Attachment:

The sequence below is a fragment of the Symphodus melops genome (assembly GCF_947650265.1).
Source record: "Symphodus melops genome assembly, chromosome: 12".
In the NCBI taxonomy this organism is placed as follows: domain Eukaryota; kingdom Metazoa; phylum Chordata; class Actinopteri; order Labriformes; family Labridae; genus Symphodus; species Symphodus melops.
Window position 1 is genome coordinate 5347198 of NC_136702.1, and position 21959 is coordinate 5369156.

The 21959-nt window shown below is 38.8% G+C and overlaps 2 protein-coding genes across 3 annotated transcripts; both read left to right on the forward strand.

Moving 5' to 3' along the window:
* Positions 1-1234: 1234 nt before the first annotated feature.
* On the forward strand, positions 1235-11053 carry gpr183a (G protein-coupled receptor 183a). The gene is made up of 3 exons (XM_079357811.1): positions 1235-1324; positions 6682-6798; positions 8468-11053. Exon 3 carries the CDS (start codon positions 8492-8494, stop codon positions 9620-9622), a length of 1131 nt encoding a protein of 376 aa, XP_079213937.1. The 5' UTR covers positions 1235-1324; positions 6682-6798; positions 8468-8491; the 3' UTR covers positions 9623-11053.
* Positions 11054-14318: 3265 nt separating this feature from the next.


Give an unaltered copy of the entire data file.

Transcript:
The sequence below is a fragment of the Symphodus melops genome (assembly GCF_947650265.1).
Source record: "Symphodus melops genome assembly, chromosome: 12".
In the NCBI taxonomy this organism is placed as follows: domain Eukaryota; kingdom Metazoa; phylum Chordata; class Actinopteri; order Labriformes; family Labridae; genus Symphodus; species Symphodus melops.
Window position 1 is genome coordinate 5347198 of NC_136702.1, and position 21959 is coordinate 5369156.

The 21959-nt window shown below is 38.8% G+C and overlaps 2 protein-coding genes across 3 annotated transcripts; both read left to right on the forward strand.

Moving 5' to 3' along the window:
* Positions 1-1234: 1234 nt before the first annotated feature.
* On the forward strand, positions 1235-11053 carry gpr183a (G protein-coupled receptor 183a). The gene is made up of 3 exons (XM_079357811.1): positions 1235-1324; positions 6682-6798; positions 8468-11053. Exon 3 carries the CDS (start codon positions 8492-8494, stop codon positions 9620-9622), a length of 1131 nt encoding a protein of 376 aa, XP_079213937.1. The 5' UTR covers positions 1235-1324; positions 6682-6798; positions 8468-8491; the 3' UTR covers positions 9623-11053.
* Positions 11054-14318: 3265 nt separating this feature from the next.